As reported on theGrio, Scott made history by being the first black Republican elected to Congress from South Carolina since Reconstruction after defeating the son of Senator Strom Thurmond, who was a well-known segregationist. Although he made headlines for turning down an invitation to join the historic Congressional Black Caucus and has often landed in hot water for his strong conservative stance on issues like labor, welfare and immigration reform, he has also been applauded for beating the odds as a black GOP congressman. In December 2010, he supported a tax cut deal brokered by the president and Republicans.

“I think it is a step in the right direction, but it does not create the kind of long-term investment strategy that investors like to see in order to create jobs,” he told theGrio. “I certainly think that dealing with the tax cut issue now eases the burden on persons making $60,000 a year or less and it also does the same for those earning above that middle income level. Tax cutting relates to the whole soul of economic freedom in this country. I hope it will encourage spending and increase investment in the American economy.”

Yet despite this particular effort to cut taxes, many still believe that Republican-backed fiscal policy has largely been directed toward the top 5 percent of the population and unfairly punishes lower income groups, while rewarding the financial and corporate elites. According to the Daily Journal, Republicans increased the national debt limit five times during the Bush administration, and some see their unwillingness to discuss the possibility of tax cuts and rollbacks of tax subsidies to the top 2 percent as a form of institutionalized hypocrisy.

And even though Scott has been embraced by the Republican Party and is endorsed by the Tea Party, no other GOP leader has touched the subject of possible impeachment, and Sen. John Cornyn even came out and called it “crazy talk” to consider the enactment of this executive order.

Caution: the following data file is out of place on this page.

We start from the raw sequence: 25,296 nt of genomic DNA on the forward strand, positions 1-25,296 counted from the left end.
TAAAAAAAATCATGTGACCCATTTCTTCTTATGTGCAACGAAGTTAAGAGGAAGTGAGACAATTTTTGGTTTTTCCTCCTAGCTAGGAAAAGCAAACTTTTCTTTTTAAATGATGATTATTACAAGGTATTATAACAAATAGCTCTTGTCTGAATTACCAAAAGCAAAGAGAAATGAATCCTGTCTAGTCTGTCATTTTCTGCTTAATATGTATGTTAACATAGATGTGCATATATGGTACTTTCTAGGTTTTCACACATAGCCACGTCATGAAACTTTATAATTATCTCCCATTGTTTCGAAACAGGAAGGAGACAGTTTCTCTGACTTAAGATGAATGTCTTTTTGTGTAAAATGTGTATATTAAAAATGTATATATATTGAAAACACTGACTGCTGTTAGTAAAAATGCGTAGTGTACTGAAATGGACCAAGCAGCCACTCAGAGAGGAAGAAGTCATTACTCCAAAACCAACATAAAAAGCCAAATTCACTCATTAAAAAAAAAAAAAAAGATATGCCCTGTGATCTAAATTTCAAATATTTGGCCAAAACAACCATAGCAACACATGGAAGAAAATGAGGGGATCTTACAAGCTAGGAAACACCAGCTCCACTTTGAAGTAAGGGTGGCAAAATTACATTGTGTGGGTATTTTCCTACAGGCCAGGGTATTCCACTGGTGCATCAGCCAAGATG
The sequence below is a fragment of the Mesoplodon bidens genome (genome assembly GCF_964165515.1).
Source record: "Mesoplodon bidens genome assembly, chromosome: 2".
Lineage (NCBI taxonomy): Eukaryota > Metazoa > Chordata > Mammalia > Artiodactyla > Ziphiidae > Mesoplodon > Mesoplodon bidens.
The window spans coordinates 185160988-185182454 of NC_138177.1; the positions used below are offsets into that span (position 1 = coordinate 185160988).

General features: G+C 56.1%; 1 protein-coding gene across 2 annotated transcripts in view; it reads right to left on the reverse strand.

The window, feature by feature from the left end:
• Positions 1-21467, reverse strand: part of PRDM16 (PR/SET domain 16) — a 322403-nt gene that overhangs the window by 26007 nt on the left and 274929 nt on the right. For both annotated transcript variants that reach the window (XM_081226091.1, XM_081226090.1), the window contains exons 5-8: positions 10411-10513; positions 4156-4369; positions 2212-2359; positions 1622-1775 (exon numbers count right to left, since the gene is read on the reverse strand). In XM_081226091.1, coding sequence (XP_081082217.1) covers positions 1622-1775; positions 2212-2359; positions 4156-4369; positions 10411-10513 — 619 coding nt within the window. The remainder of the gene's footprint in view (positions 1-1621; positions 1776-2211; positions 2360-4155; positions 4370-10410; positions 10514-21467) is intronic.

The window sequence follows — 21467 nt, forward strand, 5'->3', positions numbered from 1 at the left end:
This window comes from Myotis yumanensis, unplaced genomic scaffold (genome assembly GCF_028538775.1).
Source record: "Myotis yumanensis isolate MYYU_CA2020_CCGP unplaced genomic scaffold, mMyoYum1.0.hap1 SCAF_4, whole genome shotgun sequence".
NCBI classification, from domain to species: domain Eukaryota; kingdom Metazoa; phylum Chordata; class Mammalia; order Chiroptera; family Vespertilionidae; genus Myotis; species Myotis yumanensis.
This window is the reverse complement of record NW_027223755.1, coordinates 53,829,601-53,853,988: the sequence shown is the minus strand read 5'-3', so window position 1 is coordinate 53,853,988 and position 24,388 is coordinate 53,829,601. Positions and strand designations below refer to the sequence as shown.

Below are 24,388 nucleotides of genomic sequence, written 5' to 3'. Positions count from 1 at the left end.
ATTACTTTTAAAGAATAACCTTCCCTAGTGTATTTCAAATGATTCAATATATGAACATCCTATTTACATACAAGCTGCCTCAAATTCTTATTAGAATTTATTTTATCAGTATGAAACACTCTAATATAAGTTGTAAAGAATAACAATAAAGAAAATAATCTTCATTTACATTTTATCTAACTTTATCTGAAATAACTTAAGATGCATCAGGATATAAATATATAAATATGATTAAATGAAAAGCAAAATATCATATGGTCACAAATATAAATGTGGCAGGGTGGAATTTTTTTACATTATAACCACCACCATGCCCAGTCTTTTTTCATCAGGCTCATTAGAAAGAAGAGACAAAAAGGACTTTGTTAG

During a recent interview with Fox News, John Cornyn, a former Texas Supreme Court Judge, warned Obama to not even think about interpreting the constitutional amendment to raise the debt limit with Congress’ approval.

“That’s crazy talk,” he said. “It’s not acceptable for Congress and the president not to do their job and to say somehow the president has the authority then to basically do this by himself.”

In what could be considered a rare occasion, the president seemed to agree with Cornyn. During a Twitter town hall that was held yesterday, the president was quick to dismiss the need to allow the debt-ceiling discussion to include the possibility of enacting the Fourteenth Amendment. After someone in the Twitterverse asked him if he would “issue an executive order to raise the debt ceiling,” the president said, “We shouldn’t even get to” that constitutional argument and warned that Congress “shouldn’t be toying with” the debt limit.

“The debt ceiling should not be something used as a gun against the head of the American people,” he said, while an official response tweet from the White House read, “U.S. default can’t be threat for protection of tax loopholes for very richest Americans.”

While the negotiations are still underway, whatever decisions are made will impact the livelihoods of every citizen, and the failure to reach an agreement about the debt ceiling could hurt those who are already reeling from the bad economy. And no matter what other monkey wrenches are thrown in the mix by Scott or anyone else, the fact of the matter is that a decision needs to be made quickly because the lack of a balanced approach to the debt limit will have far-reaching consequences for every American.